NUS Medicine vs NTU Medicine - which school is better?

This query comes from a student:

Hi there,

I am currently a JC2 student offering H2 BCME and H3 Pharmaceutical Chemistry. I plan to apply to study medicine locally, however I have heard accounts by acquaintances that NUS's Yong Loo Lin School of Medicine is far more prestigious and harder to qualify for compared to NTU's Lee Kong Chian School of Medicine, notwithstanding the fact it is more established /reputable because it has been around for far longer. Might I know your take on this? Which school in your opinion offers a more rigorous curriculum with possibly greater opportunities for exposure to the healthcare industry career-wise upon graduating? Thanks in advance.

The Response:


We note your interest in medicine.

First of all, is your definition of "more prestigious", rooted primarily in terms of the image projected by an institution, such as a stronger advertising brand name and reputation insofar as the general public is concerned? Or does it take guidance with respect to the proportion of graduates with sound work ethics and technical competence? Some schools are also ranked based on the number of science journal papers they has published lest you aren't aware.

Just FYI, a significant proportion of my Biology students are reading medicine in both local and overseas universities. Interestingly what caught my attention was that a student with apparently non-perfect 'A' Level grades was admitted into NUS Medicine, while another student with straight As and a distinction in H3 Chemistry (who by the way also a national sports representative) ended up in NTU Medicine. Both these students of mine attempted their 'A' levels around the same time.

You've asked very good questions on curriculum and healthcare opportunities that many wish to know too. But I'm afraid answering such key questions via this platform is politically sensitive to various parties involved. Moreover, suitability of a medicine school is more dependent on the fit between school and student, and much less of the school's perceived "ranking". For instance, a positive learning experience depends much on whether your expectations and experiences are aligned with those of the medical school’s style of teaching and choice of ethical medical treatment options articulated in its curriculum.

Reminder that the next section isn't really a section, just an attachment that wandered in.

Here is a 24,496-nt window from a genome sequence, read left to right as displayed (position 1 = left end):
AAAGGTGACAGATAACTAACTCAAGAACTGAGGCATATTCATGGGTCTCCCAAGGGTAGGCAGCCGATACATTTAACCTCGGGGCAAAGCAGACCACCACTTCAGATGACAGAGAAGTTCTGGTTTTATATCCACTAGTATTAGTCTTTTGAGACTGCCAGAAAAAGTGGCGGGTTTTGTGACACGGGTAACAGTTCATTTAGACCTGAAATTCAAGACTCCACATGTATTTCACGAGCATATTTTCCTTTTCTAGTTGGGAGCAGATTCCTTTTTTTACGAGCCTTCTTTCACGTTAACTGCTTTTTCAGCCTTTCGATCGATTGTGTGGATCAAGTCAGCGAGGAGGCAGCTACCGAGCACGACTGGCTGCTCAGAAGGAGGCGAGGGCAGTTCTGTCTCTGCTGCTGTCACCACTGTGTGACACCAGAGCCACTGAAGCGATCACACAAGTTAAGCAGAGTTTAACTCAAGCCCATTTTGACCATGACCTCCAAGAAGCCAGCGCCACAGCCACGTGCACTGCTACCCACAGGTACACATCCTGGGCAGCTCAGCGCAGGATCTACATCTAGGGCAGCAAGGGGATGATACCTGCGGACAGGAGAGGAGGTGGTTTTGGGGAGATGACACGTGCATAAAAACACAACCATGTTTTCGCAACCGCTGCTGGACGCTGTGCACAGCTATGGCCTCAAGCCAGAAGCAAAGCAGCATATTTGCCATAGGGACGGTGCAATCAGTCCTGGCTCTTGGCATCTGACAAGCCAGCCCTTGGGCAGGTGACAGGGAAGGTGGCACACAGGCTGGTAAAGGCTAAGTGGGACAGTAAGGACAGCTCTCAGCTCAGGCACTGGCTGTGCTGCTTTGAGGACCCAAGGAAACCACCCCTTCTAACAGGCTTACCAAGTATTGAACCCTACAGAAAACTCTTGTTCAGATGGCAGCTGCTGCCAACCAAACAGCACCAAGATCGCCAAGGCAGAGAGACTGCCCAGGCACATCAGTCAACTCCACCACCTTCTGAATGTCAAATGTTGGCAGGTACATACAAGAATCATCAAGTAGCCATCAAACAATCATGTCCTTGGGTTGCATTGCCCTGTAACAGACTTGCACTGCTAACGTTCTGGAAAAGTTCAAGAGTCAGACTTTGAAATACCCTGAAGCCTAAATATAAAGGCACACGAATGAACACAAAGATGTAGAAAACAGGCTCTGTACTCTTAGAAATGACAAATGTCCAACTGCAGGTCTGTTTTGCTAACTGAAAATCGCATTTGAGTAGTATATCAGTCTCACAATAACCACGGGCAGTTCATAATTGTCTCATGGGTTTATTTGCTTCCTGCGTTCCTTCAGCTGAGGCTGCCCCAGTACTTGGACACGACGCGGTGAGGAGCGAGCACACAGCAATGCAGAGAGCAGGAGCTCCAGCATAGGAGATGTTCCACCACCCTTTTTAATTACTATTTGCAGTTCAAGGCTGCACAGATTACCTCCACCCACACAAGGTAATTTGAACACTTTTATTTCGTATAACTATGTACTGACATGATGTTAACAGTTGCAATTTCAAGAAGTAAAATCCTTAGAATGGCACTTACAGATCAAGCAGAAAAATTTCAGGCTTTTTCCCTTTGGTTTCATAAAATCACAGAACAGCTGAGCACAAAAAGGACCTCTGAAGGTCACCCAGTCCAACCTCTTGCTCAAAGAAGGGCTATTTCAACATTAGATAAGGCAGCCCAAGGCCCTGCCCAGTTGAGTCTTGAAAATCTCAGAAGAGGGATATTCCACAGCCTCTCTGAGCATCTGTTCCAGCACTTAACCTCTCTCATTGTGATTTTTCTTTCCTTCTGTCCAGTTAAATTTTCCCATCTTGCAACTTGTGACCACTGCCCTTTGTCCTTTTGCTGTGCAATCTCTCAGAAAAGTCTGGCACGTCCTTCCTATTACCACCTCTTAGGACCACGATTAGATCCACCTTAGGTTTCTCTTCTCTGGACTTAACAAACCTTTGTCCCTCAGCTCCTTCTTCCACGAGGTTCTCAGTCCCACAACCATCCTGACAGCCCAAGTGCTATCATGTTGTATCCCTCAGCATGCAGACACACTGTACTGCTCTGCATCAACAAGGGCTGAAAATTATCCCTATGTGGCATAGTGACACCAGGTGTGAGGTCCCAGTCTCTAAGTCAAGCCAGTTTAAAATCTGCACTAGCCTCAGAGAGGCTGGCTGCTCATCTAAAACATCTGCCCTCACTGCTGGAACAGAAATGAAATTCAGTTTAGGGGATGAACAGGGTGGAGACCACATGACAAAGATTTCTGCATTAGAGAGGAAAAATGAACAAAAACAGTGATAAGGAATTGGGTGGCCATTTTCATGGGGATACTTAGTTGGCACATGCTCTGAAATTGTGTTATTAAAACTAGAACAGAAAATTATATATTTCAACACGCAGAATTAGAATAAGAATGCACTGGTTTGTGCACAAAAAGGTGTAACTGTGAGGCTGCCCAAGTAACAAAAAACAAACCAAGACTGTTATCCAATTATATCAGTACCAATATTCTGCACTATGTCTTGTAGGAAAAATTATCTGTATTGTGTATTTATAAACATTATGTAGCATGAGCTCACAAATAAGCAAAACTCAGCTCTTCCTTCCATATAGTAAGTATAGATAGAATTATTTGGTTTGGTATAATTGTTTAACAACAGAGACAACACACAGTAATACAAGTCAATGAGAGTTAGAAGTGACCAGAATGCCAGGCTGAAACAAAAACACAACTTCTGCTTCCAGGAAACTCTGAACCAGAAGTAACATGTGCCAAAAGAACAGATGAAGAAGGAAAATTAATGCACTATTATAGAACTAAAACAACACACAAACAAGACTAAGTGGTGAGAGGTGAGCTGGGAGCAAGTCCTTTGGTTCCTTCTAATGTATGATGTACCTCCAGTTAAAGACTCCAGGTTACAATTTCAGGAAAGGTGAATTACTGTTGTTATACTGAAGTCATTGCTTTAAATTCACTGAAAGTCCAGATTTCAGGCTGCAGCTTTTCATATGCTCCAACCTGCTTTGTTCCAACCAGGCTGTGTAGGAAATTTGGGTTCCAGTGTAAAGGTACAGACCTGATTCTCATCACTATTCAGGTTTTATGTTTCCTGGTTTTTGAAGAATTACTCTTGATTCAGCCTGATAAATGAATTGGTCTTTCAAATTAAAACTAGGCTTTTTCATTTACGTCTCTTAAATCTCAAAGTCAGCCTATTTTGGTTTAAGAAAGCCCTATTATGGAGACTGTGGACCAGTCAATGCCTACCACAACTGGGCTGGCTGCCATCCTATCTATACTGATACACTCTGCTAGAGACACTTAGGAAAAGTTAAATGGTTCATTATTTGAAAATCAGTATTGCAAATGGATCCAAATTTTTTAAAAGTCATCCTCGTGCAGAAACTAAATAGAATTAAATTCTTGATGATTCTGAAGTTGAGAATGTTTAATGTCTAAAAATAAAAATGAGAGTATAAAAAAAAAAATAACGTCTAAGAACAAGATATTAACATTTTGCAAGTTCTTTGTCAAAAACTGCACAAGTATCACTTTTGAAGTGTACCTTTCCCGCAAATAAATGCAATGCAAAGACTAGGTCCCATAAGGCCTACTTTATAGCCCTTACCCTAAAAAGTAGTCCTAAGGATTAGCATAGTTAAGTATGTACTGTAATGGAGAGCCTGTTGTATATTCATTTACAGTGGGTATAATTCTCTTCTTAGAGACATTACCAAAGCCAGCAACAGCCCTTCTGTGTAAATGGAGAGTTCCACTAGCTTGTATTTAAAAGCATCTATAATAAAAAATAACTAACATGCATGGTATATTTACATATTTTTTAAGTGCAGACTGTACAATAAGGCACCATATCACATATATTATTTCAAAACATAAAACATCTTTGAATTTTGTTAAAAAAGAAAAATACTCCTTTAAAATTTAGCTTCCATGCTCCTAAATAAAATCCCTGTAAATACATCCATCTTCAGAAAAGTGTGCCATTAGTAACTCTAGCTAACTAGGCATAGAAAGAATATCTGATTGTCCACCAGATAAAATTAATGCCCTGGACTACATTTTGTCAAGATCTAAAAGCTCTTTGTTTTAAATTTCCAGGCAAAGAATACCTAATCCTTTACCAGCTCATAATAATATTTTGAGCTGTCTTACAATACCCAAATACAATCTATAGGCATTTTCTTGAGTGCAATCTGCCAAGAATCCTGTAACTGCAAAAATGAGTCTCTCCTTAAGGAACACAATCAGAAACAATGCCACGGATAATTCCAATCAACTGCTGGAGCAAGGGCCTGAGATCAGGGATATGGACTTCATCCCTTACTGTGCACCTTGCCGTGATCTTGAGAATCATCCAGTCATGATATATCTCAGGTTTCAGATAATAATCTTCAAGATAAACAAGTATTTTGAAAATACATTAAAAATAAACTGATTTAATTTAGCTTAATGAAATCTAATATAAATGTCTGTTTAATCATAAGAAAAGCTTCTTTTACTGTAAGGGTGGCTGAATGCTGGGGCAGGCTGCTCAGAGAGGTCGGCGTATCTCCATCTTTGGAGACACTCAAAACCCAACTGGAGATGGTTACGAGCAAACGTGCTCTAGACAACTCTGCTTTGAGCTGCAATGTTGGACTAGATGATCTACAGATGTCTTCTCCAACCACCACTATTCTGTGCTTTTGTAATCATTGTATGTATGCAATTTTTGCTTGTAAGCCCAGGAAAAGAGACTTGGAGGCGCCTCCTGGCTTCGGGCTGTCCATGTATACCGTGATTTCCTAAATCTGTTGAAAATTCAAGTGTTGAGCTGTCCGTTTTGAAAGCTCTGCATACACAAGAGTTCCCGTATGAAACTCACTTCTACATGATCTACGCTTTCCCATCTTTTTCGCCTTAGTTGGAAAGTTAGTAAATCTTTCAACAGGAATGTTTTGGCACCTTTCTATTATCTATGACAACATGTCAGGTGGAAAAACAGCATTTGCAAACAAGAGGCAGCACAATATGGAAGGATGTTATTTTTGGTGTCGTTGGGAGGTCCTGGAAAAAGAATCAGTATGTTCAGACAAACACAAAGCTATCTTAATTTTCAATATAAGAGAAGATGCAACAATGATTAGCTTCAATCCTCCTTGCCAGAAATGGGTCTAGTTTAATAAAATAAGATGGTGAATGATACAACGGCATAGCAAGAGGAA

The following are my personal opinions of a good medicine candidate, as highlighted in one of my earlier responses via this platform:

I salute people who are committed to pursuing medicine as their careers. These are folks who have the fortitude to put in grueling 100-hour workweeks, yet are still able to remain consciously alert over 24-hour stretches as and when required of them whilst on duty; endure endless hurtful complaints from patients and pressurizing demands heaped upon them by higher levels of management (most graduates start out as lowly medical officers). Not to mention they may not be able to adequately match their counterparts in many other industries remuneration-wise given the amount of effort and talent invested.

It is unfortunate that both media and society have warped the mindsets of too many students in overly romanticizing the practising of medicine, only for these unwitting aspirants to later discover for themselves nothing is really what it seems.

Conversely, those who desire to remain in the healthcare industry for the long haul do so because they (1) are extremely motivated to help others in need, (2) are emotionally robust and resilient, and (3) can reconcile the medical establishment's practices with their own ethical principles.

Having said all the above, bear in mind that the greatest regret one can possibly have is perhaps never having taken the plunge to follow one's dreams; regardless we encourage you to conduct more extensive research on prospective courses. Do also consider applying for internships with prospective medicine schools which may help you arrive at a more informed decision in the coming future - remember whatever you eventually choose to study affects not just yourself, but your family as well.

Take care of your health and god bless.Cheers.

Duncan Ang

(Senior Councilor: May 2013 - December 2020)

Answered On 8 May 2019